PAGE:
To Canberra, the average Newstart recipient is an object, a faceless mass to collectively demonise. But, if we look at the statistics, an individual comes into view.



The Newstart unemployment benefit is all over the news. It’s the subject of a Senate inquiry. Today it will take evidence in Elizabeth, in what used to be Adelaide’s industrial north.

Should it be higher? Should recipients be paid with a cashless card? Or drug tested? Or stripped of their payments if they join climate protests?

To make sense of these proposals it helps to know something about who receives Newstart payments. It’s a picture many of us get wrong.

Here’s a heads-up. They are not particularly likely to be young, they are are not especially likely to be men, and more live in regional areas than we might expect.

Here are some facts to give us something to work with, set out in five charts.


They’re likely to be middle-aged

First, Newstart recipients are a lot older than you might think.

Half are over 45. Partly this is because unemployed people aged 24 or younger are more likely to be getting Youth Allowance.

But even if we include unemployed Youth Allowance recipients in the figure, an outsized 45% of all unemployment benefit recipients are over 45. One quarter are over 55.

Women on Newstart are older still: 51% of female job-seekers are over 40, compared with 42% of male job-seekers.


Youth Allowance (other) excludes student and apprentice youth allowance. DSS Payment Demographics, March 2019

They are older on average than five years ago.

Over the five years to March 2019, the number of people on Newstart aged over 45 swelled by one fifth, and the number over 55 by two fifths. At the same time, the number under 45 fell by 16%.

The increase in the number of older people on Newstart has coincided with a sharp decline in the number of older people receiving the Disability Support Pension.

Tighter assessment measures since 2012 have led to a decline in the number of people being assessed as eligible for the Disability Support Pension, forcing many declined applicants on to Newstart.

They’re less likely to live in big cities

People from the biggest states are less commonly on Newstart.

Someone from Victoria, NSW, or the ACT is about one third less likely to be on Newstart than someone from the rest of the country.


Rural areas also have higher proportions of people on Newstart than cities.

Someone outside a major city is one and a half times as likely to be on Newstart as someone in a major city. And the difference gets starker the further out you go.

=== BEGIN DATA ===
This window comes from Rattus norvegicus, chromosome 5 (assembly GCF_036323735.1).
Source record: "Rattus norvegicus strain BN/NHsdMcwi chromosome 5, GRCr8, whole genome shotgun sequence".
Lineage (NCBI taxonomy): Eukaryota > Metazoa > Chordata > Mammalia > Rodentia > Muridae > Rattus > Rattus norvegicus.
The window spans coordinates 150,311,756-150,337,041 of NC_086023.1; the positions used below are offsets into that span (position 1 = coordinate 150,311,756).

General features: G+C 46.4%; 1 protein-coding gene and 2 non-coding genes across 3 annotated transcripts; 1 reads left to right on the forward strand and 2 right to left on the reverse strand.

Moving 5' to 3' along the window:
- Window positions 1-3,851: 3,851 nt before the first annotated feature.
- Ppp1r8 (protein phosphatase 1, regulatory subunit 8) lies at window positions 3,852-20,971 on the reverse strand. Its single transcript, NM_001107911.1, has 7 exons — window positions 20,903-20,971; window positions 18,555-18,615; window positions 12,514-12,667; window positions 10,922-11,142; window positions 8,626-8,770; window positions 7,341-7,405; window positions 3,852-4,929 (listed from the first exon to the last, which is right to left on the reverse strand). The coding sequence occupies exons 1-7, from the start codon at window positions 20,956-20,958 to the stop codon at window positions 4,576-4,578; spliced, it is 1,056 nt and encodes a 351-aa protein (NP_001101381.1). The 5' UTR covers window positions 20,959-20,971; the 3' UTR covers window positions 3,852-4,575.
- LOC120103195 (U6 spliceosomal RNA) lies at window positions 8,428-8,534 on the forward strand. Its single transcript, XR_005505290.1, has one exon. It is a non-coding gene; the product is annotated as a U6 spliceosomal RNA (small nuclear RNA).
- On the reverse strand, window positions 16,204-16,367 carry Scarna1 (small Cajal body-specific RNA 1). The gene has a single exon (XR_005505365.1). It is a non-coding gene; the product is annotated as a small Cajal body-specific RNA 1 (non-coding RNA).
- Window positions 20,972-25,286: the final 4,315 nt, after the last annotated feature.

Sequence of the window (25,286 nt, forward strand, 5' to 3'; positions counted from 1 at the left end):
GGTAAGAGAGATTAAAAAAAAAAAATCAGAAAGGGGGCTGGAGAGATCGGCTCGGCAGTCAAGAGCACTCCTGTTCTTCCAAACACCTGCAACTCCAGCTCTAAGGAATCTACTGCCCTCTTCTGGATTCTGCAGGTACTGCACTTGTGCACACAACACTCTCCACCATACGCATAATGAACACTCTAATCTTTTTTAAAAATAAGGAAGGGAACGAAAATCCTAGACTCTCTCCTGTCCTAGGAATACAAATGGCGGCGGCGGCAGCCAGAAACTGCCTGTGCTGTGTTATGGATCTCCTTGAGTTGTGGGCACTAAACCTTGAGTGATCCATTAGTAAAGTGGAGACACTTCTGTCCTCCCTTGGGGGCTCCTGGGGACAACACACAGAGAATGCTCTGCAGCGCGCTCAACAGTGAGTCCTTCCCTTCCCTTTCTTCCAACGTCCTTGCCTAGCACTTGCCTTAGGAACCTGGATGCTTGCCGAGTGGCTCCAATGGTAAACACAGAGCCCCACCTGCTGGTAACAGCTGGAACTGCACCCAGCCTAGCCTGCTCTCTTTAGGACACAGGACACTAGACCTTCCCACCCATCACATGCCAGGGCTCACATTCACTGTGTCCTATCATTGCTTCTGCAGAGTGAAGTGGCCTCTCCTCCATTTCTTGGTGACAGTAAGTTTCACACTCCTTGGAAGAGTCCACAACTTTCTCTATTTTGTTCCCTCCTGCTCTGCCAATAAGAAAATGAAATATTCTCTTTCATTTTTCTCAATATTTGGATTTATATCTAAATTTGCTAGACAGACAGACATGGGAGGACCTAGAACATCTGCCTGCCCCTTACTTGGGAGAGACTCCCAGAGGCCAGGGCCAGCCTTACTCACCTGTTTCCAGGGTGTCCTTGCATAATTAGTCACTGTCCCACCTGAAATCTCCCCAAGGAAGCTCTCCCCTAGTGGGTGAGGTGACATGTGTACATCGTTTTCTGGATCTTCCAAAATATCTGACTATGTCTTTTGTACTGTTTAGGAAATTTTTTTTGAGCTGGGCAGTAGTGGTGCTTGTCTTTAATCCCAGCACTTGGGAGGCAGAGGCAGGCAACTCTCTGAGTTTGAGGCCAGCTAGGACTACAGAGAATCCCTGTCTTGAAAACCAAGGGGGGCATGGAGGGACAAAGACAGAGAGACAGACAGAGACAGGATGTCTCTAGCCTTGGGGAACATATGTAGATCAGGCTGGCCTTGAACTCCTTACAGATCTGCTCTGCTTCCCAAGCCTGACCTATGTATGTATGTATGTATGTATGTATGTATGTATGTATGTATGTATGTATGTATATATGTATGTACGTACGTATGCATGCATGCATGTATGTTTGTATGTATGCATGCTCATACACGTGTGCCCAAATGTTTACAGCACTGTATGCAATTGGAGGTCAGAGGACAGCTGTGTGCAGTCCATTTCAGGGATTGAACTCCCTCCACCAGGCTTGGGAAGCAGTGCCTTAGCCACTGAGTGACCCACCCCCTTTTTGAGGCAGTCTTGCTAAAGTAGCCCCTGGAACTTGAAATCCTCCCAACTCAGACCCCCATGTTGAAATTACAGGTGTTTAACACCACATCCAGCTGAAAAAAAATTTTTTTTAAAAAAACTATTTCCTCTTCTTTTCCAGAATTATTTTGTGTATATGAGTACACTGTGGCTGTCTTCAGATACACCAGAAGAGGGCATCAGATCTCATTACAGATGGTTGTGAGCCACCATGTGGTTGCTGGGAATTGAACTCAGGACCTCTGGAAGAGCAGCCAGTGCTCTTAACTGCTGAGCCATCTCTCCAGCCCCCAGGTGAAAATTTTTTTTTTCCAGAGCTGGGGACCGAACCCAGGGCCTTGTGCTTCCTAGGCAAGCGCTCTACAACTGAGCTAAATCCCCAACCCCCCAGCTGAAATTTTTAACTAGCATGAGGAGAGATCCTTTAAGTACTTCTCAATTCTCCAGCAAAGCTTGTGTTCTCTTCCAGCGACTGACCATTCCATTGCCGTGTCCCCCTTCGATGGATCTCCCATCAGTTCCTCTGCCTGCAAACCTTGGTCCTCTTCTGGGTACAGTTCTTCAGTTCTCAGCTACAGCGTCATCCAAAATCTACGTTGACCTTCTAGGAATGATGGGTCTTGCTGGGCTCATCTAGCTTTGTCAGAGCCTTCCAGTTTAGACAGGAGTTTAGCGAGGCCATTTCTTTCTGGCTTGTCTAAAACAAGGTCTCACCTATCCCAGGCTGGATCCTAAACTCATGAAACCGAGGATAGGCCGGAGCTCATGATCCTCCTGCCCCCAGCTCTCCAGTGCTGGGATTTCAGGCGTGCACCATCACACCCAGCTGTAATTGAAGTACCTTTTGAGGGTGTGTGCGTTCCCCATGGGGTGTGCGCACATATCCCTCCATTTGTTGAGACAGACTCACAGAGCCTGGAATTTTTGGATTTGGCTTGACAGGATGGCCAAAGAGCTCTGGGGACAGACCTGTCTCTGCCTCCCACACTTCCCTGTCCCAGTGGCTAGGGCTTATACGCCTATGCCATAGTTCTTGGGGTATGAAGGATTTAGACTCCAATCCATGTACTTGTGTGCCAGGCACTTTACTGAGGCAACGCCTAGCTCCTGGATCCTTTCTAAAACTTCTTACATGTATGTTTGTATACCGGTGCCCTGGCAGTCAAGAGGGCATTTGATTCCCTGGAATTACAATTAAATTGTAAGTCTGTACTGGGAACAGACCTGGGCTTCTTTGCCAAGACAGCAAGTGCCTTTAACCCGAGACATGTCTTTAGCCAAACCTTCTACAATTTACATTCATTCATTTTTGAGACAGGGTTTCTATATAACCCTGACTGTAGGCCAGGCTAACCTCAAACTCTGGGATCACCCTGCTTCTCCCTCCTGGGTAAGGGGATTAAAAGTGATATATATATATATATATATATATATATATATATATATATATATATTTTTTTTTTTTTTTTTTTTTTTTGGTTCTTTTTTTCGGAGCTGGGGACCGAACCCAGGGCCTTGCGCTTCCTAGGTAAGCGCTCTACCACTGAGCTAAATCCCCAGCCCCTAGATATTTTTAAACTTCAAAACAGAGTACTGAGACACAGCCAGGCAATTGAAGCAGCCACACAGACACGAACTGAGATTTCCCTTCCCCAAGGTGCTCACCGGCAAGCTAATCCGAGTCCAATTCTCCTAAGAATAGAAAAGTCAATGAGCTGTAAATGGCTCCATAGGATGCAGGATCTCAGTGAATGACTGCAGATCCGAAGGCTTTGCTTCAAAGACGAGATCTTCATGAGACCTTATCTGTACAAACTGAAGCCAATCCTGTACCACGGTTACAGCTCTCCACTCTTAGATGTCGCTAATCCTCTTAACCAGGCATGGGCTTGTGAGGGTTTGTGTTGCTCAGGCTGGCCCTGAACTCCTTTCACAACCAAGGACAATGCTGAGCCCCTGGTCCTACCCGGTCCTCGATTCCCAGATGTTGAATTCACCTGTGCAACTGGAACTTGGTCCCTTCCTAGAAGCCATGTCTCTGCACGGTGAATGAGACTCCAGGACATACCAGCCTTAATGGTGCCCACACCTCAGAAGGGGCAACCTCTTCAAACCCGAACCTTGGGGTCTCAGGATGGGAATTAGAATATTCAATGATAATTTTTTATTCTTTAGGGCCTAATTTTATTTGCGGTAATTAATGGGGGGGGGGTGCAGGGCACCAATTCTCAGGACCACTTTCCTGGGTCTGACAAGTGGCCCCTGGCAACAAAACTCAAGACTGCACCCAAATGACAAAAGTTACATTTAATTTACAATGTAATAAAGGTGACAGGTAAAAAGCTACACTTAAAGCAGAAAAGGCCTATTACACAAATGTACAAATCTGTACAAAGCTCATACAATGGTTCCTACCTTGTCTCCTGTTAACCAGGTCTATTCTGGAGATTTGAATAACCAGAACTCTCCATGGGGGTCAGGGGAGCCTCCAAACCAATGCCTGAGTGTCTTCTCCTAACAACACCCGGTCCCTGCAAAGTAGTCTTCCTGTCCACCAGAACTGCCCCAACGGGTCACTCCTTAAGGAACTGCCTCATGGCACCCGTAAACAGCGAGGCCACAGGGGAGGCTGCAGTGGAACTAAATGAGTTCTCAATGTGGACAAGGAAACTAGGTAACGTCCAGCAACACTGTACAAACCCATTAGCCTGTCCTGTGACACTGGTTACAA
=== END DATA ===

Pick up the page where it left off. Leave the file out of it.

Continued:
Someone in a “remote” or “very remote” area is more than twice as likely to be on Newstart as someone in a major city.


Population in March 2019 is estimated based on ABS data in June 2018. DSS Payment Demographics, March 2019, ABS 3281

They’re likely to have been on Newstart for a long time

Contrary to claims by Finance Minister Mathias Cormann and others, Newstart is not always a transitional payment.

It’s true many of the people coming on to Newstart leave it soon after: of those who began receiving Newstart payments in 2017, 63% had come off within 12 months.

But a focus on new recipients ignores the bulk of current recipients, who have been on it for much longer. Someone who has recently begun receiving Newstart payments is far more likely to move off them than someone who’s been on them for a longer period.

As at March 2019, two-thirds had been on it for more than a year. One fifth had been on it for more than five years. A significant 4% had been on it for more than ten years.

Older recipients are more likely to have been on it for more than a year, and across all ages, women are more likely than men to have been on Newstart for more than a year.



Tasmanian and Northern Territory recipients are the most likely to have been on it for more than a year; ACT and Queensland recipients are the least likely.

But across all states, a clear majority of recipients have been on it for more than a year.


So next time you picture a Newstart recipient, it might be wise to think of a middle-aged woman living outside of the city in a smaller state.

Unless we keep her in mind, we are likely to make the wrong decisions about the rate, about drug testing, and about everything else.The Conversation


This article is republished from The Conversation under a Creative Commons license. Read the original article.


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